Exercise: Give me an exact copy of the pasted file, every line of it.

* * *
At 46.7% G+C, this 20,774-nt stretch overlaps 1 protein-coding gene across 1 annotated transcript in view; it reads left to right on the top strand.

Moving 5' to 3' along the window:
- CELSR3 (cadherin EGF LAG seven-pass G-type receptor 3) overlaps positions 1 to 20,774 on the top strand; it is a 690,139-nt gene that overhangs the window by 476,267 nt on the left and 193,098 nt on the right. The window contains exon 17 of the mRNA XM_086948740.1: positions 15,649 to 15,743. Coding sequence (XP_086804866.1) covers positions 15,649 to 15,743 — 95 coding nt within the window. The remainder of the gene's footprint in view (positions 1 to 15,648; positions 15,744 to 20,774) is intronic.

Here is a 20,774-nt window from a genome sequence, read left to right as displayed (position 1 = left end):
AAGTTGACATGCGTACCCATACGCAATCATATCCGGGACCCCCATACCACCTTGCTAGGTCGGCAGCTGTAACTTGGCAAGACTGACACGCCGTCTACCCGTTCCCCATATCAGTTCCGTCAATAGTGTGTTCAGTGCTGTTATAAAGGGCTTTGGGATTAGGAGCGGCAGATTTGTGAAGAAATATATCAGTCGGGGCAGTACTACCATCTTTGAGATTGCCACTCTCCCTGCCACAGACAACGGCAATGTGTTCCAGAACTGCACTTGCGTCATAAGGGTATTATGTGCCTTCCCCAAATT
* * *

At 46.7% G+C, this 20,774-nt stretch overlaps 1 protein-coding gene across 1 annotated transcript in view; it reads left to right on the top strand.

Moving 5' to 3' along the window:
- CELSR3 (cadherin EGF LAG seven-pass G-type receptor 3) overlaps positions 1 to 20,774 on the top strand; it is a 690,139-nt gene that overhangs the window by 476,267 nt on the left and 193,098 nt on the right. The window contains exon 17 of the mRNA XM_086948740.1: positions 15,649 to 15,743. Coding sequence (XP_086804866.1) covers positions 15,649 to 15,743 — 95 coding nt within the window. The remainder of the gene's footprint in view (positions 1 to 15,648; positions 15,744 to 20,774) is intronic.

Here is a 20,774-nt window from a genome sequence, read left to right as displayed (position 1 = left end):
AAGTTGACATGCGTACCCATACGCAATCATATCCGGGACCCCCATACCACCTTGCTAGGTCGGCAGCTGTAACTTGGCAAGACTGACACGCCGTCTACCCGTTCCCCATATCAGTTCCGTCAATAGTGTGTTCAGTGCTGTTATAAAGGGCTTTGGGATTAGGAGCGGCAGATTTGTGAAGAAATATATCAGTCGGGGCAGTACTACCATCTTTGAGATTGCCACTCTCCCTGCCACAGACAACGGCAATGTGTTCCAGAACTGCACTTGCGTCATAAGGGTATTATGTGCCTTCCCCAAATT